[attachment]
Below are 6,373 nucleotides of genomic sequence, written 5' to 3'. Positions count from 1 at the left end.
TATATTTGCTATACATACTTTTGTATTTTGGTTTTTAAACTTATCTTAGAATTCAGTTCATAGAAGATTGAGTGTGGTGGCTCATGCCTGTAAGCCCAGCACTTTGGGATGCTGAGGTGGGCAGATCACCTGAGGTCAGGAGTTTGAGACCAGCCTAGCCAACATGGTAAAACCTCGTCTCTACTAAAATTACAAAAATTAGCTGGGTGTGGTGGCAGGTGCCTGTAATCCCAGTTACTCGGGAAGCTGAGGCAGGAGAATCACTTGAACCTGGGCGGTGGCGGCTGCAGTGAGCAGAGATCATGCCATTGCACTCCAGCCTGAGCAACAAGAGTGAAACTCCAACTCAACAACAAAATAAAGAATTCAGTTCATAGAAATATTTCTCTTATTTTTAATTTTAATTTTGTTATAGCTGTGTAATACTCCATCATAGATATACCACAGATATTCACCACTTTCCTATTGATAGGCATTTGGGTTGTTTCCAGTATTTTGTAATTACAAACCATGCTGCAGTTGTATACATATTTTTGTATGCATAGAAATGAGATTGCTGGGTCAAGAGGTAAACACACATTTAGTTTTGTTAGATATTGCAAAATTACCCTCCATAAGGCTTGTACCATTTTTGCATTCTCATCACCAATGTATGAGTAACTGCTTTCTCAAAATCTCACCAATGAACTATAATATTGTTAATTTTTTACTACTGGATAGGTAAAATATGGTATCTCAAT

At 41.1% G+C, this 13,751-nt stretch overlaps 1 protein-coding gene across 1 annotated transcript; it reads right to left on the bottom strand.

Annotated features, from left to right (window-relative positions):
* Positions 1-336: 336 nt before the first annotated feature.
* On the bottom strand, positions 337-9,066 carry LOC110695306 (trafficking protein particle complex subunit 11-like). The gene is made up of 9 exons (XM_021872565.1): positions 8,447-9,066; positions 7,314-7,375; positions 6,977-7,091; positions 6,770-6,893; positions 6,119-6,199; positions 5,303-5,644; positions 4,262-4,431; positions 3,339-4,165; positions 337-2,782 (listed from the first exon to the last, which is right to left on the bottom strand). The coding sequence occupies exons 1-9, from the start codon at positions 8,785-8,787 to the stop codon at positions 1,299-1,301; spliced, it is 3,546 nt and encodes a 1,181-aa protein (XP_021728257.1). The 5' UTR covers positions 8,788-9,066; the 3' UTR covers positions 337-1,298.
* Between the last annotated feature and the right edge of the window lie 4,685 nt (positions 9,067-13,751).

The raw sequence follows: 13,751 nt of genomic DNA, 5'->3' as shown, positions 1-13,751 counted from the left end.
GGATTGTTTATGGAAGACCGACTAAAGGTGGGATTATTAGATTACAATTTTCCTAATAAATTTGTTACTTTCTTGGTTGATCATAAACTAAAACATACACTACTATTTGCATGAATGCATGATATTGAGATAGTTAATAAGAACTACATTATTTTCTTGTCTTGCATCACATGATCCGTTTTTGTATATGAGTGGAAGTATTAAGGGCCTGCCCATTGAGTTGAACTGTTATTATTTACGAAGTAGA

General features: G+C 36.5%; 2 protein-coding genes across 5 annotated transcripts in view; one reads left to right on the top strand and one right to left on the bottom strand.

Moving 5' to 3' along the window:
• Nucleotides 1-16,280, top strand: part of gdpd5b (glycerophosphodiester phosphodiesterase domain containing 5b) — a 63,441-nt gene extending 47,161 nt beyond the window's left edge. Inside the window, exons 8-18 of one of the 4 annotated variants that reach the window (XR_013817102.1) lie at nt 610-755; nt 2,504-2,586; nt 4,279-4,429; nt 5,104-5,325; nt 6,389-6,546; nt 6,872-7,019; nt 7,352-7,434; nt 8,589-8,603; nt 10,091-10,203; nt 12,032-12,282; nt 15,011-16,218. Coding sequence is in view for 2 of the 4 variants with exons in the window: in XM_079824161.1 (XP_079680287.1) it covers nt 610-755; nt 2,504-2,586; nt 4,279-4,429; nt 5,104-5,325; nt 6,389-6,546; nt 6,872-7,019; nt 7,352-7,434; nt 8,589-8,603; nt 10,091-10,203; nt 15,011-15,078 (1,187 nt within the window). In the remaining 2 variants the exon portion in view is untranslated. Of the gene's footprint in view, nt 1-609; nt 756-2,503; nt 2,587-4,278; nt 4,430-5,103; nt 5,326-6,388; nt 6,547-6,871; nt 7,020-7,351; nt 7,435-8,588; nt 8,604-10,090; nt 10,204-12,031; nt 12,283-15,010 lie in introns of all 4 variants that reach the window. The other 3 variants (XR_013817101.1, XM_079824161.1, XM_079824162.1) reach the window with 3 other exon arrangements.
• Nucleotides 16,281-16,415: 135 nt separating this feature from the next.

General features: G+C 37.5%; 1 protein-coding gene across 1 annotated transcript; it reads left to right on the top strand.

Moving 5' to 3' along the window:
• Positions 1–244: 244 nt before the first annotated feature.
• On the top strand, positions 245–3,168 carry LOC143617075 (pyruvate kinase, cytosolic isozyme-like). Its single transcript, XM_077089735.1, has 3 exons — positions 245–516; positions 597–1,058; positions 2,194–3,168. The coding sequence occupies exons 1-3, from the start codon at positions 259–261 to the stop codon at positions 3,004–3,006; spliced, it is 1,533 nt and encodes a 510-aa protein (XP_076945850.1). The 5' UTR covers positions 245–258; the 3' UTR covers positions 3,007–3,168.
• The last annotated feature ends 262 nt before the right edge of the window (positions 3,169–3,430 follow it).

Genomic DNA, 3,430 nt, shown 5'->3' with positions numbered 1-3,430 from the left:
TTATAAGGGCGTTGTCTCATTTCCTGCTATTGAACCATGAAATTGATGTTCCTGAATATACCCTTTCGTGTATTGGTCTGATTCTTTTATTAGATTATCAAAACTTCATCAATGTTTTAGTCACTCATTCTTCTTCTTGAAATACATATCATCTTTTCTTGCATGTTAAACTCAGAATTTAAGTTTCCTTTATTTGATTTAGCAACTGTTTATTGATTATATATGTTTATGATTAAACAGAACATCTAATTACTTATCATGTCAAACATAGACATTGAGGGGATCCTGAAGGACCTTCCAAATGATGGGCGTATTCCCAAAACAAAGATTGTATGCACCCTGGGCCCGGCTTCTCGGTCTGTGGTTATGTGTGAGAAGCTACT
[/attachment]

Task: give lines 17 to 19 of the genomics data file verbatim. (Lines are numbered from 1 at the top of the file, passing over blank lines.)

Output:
• On the top strand, positions 245–3,168 carry LOC143617075 (pyruvate kinase, cytosolic isozyme-like). Its single transcript, XM_077089735.1, has 3 exons — positions 245–516; positions 597–1,058; positions 2,194–3,168. The coding sequence occupies exons 1-3, from the start codon at positions 259–261 to the stop codon at positions 3,004–3,006; spliced, it is 1,533 nt and encodes a 510-aa protein (XP_076945850.1). The 5' UTR covers positions 245–258; the 3' UTR covers positions 3,007–3,168.
• The last annotated feature ends 262 nt before the right edge of the window (positions 3,169–3,430 follow it).

Genomic DNA, 3,430 nt, shown 5'->3' with positions numbered 1-3,430 from the left: